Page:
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Finding What Works in Health Care: Standards for Systematic Reviews
Example of a Plain-Language Summary:Antenatal Corticosteroids for AcceleratingFetal Lung Maturation for Women at Risk of Preterm Birth
Corticosteroids given to women in early labor help the babies’ lungs to mature and so reduce the number of babies who die or suffer breathing problems at birth.
Babies born very early are at risk of breathing difficulties (respiratory distress syndrome) and other complications at birth. Some babies have developmental delay and some do not survive the initial complications. In animal studies, corticosteroids are shown to help the lungs to mature and so it was suggested these drugs may help babies in preterm labor too. This review of 21 trials shows that a single course of corticosteroid, given to the mother in preterm labor and before the baby is born, helps to develop the baby’s lungs and reduces complications like respiratory distress syndrome. Furthermore, this treatment results in fewer babies dying and fewer common serious neurological and abdominal problems, e.g. cerebroventricular haemorrhage and necrotising enterocolitis, that affect babies born very early. There does not appear to be any negative effects of the corticosteroid on the mother. Long-term outcomes on both baby and mother are also good.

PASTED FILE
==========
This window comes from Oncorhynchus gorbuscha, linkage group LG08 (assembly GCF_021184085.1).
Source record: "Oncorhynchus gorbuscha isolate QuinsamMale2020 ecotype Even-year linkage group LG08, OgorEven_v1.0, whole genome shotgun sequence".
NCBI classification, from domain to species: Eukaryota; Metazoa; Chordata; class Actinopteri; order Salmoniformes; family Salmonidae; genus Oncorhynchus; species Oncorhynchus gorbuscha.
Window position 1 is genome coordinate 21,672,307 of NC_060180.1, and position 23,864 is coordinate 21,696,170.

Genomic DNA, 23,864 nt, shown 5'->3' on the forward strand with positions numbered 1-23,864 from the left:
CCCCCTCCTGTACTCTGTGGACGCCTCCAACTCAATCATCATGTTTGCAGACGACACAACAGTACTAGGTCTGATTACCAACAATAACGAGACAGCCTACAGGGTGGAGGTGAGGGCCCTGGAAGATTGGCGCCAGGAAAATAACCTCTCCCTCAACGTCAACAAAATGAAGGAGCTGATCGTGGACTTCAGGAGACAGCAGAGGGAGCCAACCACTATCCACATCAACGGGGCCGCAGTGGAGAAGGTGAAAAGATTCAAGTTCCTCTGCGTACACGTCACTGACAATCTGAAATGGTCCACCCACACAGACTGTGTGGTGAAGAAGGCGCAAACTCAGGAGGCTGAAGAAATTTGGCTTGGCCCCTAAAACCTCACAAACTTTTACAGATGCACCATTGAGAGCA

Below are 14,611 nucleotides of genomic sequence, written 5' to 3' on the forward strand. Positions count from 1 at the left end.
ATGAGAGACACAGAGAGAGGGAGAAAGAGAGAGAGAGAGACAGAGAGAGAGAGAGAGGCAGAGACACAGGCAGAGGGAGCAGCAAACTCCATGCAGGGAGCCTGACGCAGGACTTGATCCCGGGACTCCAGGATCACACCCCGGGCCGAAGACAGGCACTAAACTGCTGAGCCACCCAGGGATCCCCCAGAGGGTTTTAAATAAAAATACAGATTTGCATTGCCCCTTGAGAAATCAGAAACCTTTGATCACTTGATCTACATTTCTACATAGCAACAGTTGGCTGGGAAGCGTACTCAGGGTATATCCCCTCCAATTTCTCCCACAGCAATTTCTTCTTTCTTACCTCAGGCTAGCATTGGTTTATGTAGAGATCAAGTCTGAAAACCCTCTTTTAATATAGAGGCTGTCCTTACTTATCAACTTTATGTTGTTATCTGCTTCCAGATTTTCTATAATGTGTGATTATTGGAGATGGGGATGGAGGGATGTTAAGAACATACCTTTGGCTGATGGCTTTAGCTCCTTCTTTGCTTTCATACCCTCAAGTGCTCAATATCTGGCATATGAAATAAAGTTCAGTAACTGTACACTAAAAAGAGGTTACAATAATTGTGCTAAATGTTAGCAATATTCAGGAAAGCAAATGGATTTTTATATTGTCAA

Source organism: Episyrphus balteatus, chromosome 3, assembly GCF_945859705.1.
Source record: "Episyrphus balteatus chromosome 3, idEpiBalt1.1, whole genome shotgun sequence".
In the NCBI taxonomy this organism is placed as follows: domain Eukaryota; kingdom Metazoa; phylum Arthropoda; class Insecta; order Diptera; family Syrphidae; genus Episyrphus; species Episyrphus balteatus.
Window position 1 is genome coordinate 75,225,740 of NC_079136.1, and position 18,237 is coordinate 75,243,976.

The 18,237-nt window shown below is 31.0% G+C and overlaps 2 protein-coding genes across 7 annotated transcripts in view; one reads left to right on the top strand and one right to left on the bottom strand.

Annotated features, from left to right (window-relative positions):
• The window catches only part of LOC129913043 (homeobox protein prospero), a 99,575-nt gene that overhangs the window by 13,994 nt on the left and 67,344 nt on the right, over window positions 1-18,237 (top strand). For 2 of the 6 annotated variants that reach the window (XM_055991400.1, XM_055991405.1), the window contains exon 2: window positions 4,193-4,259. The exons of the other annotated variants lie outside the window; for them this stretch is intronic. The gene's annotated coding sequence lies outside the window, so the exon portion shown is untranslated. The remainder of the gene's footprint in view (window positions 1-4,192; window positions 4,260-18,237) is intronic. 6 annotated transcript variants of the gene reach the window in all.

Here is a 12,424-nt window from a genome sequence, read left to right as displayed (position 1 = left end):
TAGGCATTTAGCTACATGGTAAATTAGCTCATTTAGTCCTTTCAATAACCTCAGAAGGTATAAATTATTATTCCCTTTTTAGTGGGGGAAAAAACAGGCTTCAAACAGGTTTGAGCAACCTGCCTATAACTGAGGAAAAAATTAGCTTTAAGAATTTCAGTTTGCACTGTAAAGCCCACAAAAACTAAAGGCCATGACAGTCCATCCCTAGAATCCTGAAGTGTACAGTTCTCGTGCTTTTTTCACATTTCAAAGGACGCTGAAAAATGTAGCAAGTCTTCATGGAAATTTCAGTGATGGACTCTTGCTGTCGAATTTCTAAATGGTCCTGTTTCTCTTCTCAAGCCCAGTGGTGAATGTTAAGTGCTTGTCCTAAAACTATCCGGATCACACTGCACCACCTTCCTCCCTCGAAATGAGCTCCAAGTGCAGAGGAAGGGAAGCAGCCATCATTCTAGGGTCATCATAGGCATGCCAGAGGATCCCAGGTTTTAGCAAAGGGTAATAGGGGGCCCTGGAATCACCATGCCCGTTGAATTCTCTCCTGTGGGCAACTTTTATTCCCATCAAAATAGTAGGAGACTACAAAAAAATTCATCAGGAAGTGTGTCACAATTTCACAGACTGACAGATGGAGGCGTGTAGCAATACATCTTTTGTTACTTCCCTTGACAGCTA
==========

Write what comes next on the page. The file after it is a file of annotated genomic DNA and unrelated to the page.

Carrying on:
SOURCE: Roberts and Dalziel (2006).
and Green, 2008). Also consistent with the requirement is that PCORI convey the research findings so patients can understand and apply them to their personal circumstances.4
Introduction to the Final Report
The introduction section of an SR final report should describe the research questions as well as the rationale for undertaking the review. The description should address the perspectives of both patients and clinicians, the current state of knowledge, and what the SR aims to add to the body of knowledge. It should indicate whether the review is new or an update of an existing one. If it is an update, the authors should state why the update is needed and describe in general terms how the evidence base has changed since the previous
The Patient Protection and Affordable Care Act, Public Law 111-148, 111th Cong., Subtitle D, § 6301(d)(8)(A)(i).